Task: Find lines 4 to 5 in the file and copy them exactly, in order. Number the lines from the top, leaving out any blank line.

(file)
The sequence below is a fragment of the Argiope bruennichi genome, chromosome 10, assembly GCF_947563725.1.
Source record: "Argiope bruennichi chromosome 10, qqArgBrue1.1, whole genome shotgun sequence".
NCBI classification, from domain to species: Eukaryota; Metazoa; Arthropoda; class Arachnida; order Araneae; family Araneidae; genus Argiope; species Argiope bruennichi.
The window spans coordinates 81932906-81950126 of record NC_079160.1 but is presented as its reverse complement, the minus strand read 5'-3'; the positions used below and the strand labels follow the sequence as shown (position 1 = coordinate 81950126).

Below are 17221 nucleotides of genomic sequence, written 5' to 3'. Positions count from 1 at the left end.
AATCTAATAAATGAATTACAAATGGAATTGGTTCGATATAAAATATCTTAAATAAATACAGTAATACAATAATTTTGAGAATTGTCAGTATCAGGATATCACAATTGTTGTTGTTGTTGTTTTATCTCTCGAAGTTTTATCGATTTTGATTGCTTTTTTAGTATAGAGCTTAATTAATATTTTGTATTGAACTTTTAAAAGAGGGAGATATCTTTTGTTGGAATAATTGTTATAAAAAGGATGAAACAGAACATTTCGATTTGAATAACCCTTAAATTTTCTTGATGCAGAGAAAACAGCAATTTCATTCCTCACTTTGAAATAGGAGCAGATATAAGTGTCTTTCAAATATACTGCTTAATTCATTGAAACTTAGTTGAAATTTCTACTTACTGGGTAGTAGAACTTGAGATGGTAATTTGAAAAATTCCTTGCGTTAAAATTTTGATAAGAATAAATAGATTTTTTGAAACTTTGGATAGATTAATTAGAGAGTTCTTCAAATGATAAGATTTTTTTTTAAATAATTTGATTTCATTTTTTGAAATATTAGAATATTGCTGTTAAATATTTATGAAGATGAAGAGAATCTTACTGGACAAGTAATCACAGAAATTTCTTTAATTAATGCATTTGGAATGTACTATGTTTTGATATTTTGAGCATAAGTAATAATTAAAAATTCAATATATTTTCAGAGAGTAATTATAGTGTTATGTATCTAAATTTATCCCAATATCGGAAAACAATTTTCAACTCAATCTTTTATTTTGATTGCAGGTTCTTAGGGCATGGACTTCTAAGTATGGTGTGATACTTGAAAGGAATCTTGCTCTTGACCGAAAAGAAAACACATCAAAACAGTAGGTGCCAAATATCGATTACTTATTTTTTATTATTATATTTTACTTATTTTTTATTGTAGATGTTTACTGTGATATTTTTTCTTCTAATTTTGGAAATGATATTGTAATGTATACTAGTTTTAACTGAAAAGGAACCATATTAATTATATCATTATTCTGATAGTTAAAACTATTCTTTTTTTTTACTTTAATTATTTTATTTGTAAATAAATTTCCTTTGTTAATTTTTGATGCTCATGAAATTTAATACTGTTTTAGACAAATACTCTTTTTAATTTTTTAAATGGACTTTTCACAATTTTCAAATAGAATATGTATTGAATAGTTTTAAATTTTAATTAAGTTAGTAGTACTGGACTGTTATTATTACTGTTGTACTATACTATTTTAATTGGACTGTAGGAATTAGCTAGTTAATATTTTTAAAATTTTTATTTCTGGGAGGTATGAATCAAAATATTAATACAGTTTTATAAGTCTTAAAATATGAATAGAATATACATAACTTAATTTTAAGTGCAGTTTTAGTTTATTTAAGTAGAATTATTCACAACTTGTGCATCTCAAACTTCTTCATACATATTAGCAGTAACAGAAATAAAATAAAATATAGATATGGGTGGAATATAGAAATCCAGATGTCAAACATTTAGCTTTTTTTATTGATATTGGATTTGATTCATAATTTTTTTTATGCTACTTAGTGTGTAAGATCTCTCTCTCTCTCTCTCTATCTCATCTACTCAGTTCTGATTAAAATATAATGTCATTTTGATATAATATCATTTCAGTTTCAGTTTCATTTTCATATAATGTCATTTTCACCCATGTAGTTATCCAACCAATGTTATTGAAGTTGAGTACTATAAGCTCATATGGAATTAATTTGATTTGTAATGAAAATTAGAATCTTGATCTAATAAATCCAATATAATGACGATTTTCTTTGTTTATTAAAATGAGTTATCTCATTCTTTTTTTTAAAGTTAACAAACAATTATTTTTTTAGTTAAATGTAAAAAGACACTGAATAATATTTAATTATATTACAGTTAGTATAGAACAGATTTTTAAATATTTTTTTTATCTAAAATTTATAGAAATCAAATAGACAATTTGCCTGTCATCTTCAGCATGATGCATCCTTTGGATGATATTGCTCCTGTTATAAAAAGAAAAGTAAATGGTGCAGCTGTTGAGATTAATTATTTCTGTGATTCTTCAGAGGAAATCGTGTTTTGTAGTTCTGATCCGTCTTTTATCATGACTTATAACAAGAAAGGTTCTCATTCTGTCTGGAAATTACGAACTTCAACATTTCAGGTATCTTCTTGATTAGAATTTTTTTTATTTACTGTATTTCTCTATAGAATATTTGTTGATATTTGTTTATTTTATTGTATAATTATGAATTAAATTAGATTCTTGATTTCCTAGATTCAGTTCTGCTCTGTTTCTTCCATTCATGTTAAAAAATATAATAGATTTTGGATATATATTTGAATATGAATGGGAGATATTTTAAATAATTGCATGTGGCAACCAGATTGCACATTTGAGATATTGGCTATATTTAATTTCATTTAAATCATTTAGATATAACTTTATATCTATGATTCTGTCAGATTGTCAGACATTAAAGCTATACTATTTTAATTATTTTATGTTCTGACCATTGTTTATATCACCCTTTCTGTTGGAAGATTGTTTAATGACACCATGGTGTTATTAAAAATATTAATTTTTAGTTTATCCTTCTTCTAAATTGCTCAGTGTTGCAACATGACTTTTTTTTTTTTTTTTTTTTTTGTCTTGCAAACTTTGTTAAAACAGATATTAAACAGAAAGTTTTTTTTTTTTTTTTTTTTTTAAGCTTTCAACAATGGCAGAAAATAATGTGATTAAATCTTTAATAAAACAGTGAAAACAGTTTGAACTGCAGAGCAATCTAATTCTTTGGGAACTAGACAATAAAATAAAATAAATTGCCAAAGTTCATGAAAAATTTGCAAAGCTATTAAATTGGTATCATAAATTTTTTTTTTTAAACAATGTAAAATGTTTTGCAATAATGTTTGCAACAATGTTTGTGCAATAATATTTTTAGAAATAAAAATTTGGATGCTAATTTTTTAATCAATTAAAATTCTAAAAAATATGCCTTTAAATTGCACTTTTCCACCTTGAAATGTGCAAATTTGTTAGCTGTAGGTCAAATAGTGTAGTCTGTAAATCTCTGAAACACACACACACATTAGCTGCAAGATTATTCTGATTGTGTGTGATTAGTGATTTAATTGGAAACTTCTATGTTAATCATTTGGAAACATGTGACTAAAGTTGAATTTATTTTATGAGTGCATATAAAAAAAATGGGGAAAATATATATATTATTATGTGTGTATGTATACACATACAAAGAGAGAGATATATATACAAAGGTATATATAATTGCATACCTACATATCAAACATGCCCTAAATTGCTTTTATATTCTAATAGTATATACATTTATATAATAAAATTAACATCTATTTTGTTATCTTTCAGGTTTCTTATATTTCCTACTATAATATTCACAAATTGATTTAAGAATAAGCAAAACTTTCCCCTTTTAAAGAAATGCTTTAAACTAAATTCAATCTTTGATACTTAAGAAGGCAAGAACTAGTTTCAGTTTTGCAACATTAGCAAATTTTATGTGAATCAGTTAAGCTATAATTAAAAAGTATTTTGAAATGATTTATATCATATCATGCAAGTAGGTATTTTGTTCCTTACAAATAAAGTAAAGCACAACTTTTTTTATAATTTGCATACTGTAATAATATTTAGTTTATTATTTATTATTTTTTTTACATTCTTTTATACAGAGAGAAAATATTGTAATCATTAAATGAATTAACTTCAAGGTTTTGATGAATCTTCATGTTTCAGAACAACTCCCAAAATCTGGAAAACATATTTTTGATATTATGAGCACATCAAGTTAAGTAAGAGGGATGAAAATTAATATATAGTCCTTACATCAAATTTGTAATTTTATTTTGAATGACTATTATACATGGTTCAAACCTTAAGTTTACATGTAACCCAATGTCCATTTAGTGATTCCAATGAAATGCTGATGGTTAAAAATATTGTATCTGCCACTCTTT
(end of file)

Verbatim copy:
The window spans coordinates 81932906-81950126 of record NC_079160.1 but is presented as its reverse complement, the minus strand read 5'-3'; the positions used below and the strand labels follow the sequence as shown (position 1 = coordinate 81950126).

Below are 17221 nucleotides of genomic sequence, written 5' to 3'. Positions count from 1 at the left end.